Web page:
It may be an unconventional approach, Floyd County Schools Superintendent Jeff Wilson told board members, but it covers a lot of bases for reopening schools in August.
They propose to bring in students from kindergarten through sixth grade for in-person instruction, but to spread them through all of the school facilities. Students in higher grades would participate in online instruction.
The plan — which is still in the works and will be discussed during a called board meeting Monday at 8 a.m. — would include having the teachers who would normally be instructing the students continue to instruct the students. Adding that sense of normalcy to an uncommon situation may help the adjustment, he said.
“It would be complicated, but their teachers would be with them,” Assistant Superintendent John Parker said.
The seventh- through twelfth-grade teachers would teach remotely and be assigned the new multitude of duties related to preventing the spread of the coronavirus.
The problem, Wilson told the board earlier this week, is that “we’ve been in orange quite some time.”
And that coronavirus threat-level assessment doesn’t look like it will change anytime soon, according to public health projections.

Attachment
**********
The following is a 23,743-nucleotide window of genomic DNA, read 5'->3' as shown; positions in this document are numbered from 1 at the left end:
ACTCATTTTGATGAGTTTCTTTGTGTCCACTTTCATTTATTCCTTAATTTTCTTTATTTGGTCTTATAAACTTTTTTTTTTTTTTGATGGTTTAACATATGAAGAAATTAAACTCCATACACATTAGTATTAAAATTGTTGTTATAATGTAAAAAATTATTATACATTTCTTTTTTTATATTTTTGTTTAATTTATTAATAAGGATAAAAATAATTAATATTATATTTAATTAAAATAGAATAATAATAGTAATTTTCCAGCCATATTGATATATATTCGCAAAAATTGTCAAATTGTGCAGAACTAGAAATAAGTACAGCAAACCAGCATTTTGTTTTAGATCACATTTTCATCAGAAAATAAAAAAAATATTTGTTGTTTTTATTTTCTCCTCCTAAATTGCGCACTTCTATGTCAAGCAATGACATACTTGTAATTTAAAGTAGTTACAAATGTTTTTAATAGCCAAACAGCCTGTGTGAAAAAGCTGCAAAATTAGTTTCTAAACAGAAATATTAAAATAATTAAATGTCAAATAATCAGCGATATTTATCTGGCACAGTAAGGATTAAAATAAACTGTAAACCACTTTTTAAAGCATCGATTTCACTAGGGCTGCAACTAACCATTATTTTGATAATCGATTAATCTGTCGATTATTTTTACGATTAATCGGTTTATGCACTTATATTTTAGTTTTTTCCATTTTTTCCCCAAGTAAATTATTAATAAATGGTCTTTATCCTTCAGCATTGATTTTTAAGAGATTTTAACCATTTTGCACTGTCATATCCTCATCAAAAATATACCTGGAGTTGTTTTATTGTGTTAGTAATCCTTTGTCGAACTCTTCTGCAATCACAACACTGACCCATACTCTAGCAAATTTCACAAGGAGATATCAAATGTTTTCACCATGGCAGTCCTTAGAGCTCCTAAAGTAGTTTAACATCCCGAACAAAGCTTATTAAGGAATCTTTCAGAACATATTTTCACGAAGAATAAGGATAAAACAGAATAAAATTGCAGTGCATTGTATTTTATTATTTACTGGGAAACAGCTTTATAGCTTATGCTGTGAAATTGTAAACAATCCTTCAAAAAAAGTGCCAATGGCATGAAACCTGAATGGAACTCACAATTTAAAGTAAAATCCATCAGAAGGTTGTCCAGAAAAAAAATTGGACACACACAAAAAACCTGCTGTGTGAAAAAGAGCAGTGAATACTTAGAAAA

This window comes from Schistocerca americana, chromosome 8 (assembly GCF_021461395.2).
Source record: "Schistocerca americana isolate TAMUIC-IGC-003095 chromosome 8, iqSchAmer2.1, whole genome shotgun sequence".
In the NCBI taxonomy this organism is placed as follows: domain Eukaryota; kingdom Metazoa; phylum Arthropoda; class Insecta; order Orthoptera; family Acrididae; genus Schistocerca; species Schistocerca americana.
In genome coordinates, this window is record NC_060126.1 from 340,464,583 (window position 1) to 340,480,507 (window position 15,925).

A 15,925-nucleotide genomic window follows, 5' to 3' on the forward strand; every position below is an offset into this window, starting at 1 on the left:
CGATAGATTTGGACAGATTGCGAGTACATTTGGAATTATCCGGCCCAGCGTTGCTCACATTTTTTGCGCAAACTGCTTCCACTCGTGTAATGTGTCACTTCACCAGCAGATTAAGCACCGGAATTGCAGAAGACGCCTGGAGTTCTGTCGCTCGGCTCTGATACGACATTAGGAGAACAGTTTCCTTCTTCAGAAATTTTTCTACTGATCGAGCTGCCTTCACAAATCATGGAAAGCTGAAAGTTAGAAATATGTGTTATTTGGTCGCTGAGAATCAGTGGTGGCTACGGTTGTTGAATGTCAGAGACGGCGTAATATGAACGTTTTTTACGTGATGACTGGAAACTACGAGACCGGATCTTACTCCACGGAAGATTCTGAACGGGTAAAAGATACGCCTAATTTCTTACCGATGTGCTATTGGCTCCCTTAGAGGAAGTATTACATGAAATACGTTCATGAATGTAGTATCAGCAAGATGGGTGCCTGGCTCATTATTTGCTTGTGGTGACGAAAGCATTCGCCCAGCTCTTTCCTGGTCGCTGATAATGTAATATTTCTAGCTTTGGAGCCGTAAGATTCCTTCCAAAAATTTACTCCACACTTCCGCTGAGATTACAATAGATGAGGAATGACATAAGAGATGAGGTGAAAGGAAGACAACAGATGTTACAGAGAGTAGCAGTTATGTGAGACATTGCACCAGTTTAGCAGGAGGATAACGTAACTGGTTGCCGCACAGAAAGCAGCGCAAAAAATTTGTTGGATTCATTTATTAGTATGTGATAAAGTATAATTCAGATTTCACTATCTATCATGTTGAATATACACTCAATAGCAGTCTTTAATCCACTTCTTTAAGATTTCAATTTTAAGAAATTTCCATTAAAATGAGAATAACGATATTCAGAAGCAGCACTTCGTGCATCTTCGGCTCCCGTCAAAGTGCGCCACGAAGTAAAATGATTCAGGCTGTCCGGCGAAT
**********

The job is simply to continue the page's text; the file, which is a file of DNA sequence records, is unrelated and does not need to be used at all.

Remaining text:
Other area school systems, including Cartersville, are going to every-other-day classes and many systems in metro Atlanta are starting back exclusively online.
Neither option settles many conflicts for working parents.
“Every other day doesn’t solve that child care issue,” Wilson said.
When polling teachers and community members, childcare was one of the primary issues of concern. Approximately 14% of teachers polled said they would have issues with instructing in school while students were out.
They’ve looked at a lot of plans for reopening and gotten even more community feedback, Parker said.
Their advantage in this unique situation, he explained, comes from what was viewed as a disadvantage — a declining student population.
“We’ve got a lot of physical space in our school system,” Parker said. “Every building we have would be utilized to teach these kids.”
The innovative plan, however, may or may not be moot.
The Atlanta Journal-Constitution was reporting late Wednesday that the state Board of Education may adopt a resolution at its Thursday meeting to push back the start of school to Sept. 8.
It’s also unclear if the state board has the authority to make local school systems comply.
Among other things the board discussed in its meeting Monday was how a shortage of Floyd County police officers would change their school resource officer plan for the coming year.
The school system’s eight officers will be down to six this year. The plan is to have an officer at each school and two officers working as floaters between two school areas each. For example, one floater may work the Model and Armuchee area while another covers the Pepperell and Coosa area.
If there are short term contract issues or personnel shortages, they also could contract certified officers from the Floyd County Sheriff’s Office.